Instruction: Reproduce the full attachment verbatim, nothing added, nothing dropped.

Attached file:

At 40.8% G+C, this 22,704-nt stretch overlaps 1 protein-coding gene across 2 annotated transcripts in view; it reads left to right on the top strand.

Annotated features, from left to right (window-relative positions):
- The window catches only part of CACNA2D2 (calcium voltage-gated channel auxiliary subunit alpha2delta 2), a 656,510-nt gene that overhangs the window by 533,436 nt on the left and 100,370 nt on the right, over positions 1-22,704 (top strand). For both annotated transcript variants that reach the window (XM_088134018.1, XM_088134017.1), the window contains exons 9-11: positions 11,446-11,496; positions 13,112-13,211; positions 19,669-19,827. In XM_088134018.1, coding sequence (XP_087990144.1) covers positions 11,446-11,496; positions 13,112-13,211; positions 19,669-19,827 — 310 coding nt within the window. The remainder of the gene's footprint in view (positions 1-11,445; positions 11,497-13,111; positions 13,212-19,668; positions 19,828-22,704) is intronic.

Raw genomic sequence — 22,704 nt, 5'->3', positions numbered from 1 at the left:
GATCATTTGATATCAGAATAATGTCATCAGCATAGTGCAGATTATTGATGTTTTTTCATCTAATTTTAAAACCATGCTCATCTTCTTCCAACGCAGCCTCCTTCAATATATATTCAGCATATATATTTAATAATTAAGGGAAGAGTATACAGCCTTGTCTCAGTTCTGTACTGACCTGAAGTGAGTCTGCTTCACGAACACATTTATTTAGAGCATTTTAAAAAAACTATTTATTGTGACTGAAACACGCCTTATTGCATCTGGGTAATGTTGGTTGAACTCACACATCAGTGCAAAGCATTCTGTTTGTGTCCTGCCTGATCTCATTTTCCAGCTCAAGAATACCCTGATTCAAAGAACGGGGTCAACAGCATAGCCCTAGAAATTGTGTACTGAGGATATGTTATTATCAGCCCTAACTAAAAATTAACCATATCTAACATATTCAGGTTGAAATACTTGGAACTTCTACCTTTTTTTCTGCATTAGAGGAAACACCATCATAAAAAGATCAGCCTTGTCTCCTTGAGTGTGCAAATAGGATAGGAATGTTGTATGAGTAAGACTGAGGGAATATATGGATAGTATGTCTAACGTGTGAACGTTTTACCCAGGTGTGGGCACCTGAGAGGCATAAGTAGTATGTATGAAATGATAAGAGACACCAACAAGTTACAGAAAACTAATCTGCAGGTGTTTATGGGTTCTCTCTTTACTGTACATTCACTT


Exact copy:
At 40.8% G+C, this 22,704-nt stretch overlaps 1 protein-coding gene across 2 annotated transcripts in view; it reads left to right on the top strand.

Annotated features, from left to right (window-relative positions):
- The window catches only part of CACNA2D2 (calcium voltage-gated channel auxiliary subunit alpha2delta 2), a 656,510-nt gene that overhangs the window by 533,436 nt on the left and 100,370 nt on the right, over positions 1-22,704 (top strand). For both annotated transcript variants that reach the window (XM_088134018.1, XM_088134017.1), the window contains exons 9-11: positions 11,446-11,496; positions 13,112-13,211; positions 19,669-19,827. In XM_088134018.1, coding sequence (XP_087990144.1) covers positions 11,446-11,496; positions 13,112-13,211; positions 19,669-19,827 — 310 coding nt within the window. The remainder of the gene's footprint in view (positions 1-11,445; positions 11,497-13,111; positions 13,212-19,668; positions 19,828-22,704) is intronic.

Raw genomic sequence — 22,704 nt, 5'->3', positions numbered from 1 at the left:
GATCATTTGATATCAGAATAATGTCATCAGCATAGTGCAGATTATTGATGTTTTTTCATCTAATTTTAAAACCATGCTCATCTTCTTCCAACGCAGCCTCCTTCAATATATATTCAGCATATATATTTAATAATTAAGGGAAGAGTATACAGCCTTGTCTCAGTTCTGTACTGACCTGAAGTGAGTCTGCTTCACGAACACATTTATTTAGAGCATTTTAAAAAAACTATTTATTGTGACTGAAACACGCCTTATTGCATCTGGGTAATGTTGGTTGAACTCACACATCAGTGCAAAGCATTCTGTTTGTGTCCTGCCTGATCTCATTTTCCAGCTCAAGAATACCCTGATTCAAAGAACGGGGTCAACAGCATAGCCCTAGAAATTGTGTACTGAGGATATGTTATTATCAGCCCTAACTAAAAATTAACCATATCTAACATATTCAGGTTGAAATACTTGGAACTTCTACCTTTTTTTCTGCATTAGAGGAAACACCATCATAAAAAGATCAGCCTTGTCTCCTTGAGTGTGCAAATAGGATAGGAATGTTGTATGAGTAAGACTGAGGGAATATATGGATAGTATGTCTAACGTGTGAACGTTTTACCCAGGTGTGGGCACCTGAGAGGCATAAGTAGTATGTATGAAATGATAAGAGACACCAACAAGTTACAGAAAACTAATCTGCAGGTGTTTATGGGTTCTCTCTTTACTGTACATTCACTT